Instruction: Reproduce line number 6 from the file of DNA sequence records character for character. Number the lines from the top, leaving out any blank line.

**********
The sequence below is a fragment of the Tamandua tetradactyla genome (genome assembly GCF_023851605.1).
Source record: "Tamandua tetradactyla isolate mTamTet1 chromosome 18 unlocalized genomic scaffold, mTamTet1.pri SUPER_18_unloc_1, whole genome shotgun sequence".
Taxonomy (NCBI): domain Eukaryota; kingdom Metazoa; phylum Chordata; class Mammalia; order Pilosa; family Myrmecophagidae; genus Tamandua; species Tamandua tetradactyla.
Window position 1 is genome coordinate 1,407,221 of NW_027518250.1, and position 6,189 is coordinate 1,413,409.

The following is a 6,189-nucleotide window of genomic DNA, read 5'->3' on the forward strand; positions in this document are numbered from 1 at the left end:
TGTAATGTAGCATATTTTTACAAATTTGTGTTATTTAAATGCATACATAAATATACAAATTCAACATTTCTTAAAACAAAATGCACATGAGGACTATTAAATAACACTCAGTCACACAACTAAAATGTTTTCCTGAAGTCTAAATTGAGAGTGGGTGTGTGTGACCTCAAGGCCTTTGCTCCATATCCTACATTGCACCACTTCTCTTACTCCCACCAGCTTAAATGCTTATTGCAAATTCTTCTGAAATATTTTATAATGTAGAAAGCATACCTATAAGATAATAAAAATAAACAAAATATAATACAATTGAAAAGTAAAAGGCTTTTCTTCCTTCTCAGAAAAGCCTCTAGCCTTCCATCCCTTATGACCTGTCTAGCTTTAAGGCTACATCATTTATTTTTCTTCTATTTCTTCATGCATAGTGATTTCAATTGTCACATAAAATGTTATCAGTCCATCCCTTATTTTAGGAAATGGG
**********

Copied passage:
TGTAATGTAGCATATTTTTACAAATTTGTGTTATTTAAATGCATACATAAATATACAAATTCAACATTTCTTAAAACAAAATGCACATGAGGACTATTAAATAACACTCAGTCACACAACTAAAATGTTTTCCTGAAGTCTAAATTGAGAGTGGGTGTGTGTGACCTCAAGGCCTTTGCTCCATATCCTACATTGCACCACTTCTCTTACTCCCACCAGCTTAAATGCTTATTGCAAATTCTTCTGAAATATTTTATAATGTAGAAAGCATACCTATAAGATAATAAAAATAAACAAAATATAATACAATTGAAAAGTAAAAGGCTTTTCTTCCTTCTCAGAAAAGCCTCTAGCCTTCCATCCCTTATGACCTGTCTAGCTTTAAGGCTACATCATTTATTTTTCTTCTATTTCTTCATGCATAGTGATTTCAATTGTCACATAAAATGTTATCAGTCCATCCCTTATTTTAGGAAATGGG